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Probiotics ‘no Good’ At Treating Infant Colic
Probiotics ‘don’t ease’ baby colic, the Mail Online reports. A small, though well-conducted, study suggests that probiotics commonly touted as friendly bacteria could actually make symptoms worse.
Colic is a poorly understood condition in which otherwise healthy babies cry excessively and frequently. While not a serious threat to a babys health, colic can be extremely distressing for parents especially those of the sleep deprived variety .
The study included 167 young babies with colic and looked at whether giving them daily drops of the probiotic Lactobacillus reuteri improved symptoms, in comparison to giving them inactive placebo drops. The researchers found the treatment did not help.
In fact, after a month of treatment, formula-fed babies in the probiotic group actually cried or fussed for almost an hour longer than those in the placebo group. The treatment did not have any side effects.
This may be bad news for parents struggling to comfort their crying baby. The good news, however, is that all babies grow out of colic within a few months.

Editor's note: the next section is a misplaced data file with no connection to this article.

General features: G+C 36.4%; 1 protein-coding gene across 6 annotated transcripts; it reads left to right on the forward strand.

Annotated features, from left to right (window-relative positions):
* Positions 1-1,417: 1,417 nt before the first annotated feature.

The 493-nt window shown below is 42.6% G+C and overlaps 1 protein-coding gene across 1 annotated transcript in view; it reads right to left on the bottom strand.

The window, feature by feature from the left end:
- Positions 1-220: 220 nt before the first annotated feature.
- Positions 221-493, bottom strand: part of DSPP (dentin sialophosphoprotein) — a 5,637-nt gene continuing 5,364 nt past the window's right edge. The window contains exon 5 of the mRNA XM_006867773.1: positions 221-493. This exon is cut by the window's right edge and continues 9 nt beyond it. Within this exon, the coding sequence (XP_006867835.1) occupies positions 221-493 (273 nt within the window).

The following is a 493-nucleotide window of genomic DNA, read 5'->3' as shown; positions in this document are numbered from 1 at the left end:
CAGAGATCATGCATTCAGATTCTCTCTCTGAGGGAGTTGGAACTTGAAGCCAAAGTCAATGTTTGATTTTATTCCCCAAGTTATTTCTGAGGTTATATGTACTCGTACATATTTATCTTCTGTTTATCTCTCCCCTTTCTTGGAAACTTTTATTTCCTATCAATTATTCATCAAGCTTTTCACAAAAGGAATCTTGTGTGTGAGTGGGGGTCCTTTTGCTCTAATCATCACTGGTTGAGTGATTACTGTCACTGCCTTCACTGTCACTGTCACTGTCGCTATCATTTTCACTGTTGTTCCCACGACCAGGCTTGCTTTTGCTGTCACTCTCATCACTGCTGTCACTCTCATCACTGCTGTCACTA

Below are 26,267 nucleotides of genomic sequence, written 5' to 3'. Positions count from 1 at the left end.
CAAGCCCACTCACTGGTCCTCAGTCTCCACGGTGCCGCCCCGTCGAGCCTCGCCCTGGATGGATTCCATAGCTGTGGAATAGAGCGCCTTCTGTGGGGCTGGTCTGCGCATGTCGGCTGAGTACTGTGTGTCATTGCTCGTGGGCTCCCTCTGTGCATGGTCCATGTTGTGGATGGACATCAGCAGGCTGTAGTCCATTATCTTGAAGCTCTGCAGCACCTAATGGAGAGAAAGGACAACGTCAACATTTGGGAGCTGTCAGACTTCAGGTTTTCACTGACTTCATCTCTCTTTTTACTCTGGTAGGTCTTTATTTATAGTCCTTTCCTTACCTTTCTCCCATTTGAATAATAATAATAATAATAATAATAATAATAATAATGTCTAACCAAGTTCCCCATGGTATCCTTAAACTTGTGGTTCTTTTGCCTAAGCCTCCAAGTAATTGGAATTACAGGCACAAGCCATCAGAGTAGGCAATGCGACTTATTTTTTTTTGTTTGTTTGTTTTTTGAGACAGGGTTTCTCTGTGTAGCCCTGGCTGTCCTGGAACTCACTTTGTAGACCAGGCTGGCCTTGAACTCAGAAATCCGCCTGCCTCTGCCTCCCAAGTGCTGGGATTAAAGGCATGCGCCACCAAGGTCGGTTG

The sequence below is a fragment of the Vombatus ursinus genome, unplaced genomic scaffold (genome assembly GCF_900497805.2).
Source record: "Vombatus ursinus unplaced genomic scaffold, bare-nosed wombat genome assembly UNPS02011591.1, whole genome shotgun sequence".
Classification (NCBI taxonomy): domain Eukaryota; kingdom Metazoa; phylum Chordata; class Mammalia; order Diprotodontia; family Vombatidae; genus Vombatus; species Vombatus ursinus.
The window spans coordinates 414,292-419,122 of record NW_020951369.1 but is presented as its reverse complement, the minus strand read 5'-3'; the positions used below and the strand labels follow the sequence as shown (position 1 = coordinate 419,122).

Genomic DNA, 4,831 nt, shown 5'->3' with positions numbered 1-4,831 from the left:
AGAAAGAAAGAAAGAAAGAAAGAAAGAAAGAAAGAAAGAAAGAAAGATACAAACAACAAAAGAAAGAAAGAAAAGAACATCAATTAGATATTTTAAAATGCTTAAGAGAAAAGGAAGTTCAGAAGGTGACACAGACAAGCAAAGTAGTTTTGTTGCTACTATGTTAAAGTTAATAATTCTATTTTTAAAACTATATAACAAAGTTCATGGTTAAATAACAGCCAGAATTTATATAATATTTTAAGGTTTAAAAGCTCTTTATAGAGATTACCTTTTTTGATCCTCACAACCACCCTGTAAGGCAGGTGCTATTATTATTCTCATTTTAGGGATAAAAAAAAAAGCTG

Do Probiotics Help With Colic
Your precious newborn is healthy, fed, and diaper clean, but has been crying non-stop for hours. Youve tried everything to calm your infant and nothing works. Crying in a healthy infant is to be expected and usually means that the baby needs you. But prolonged and intense crying in a healthy infant can be symptomatic of colic.
What is Colic?
According to the Mayo Clinic, Colic is frequent, prolonged and intense crying or fussiness in a healthy infant. Colic is seen in newborns and usually peaks when an infant is around six weeks old, declining after three to four months of age.1Colic can be extremely frustrating for parents as the crying and distress appear to be for no reason and consoling doesnt help calm the infant. While colic does not cause short-term or long-term medical problems for a child, managing colic adds significant stress to caring for your newborn child.
Signs of Colic in Babies
Its completely normal for infants to fuss and cry. When it comes to colic, the crying goes beyond what you might consider normal crying and is defined as crying for three or more hours a day, three or more days a week, for three or more weeks.1 Here are some of the signs of colic:1
- Intense crying as if in pain
- Crying for no apparent reason
- Extreme fussiness even after crying has diminished
- Crying around the same time each day
- Reddening of the face or paler skin around the mouth when crying
- Pulled up or stiffened legs, stiffened arms, clenched fists, arched back, or tense abdomen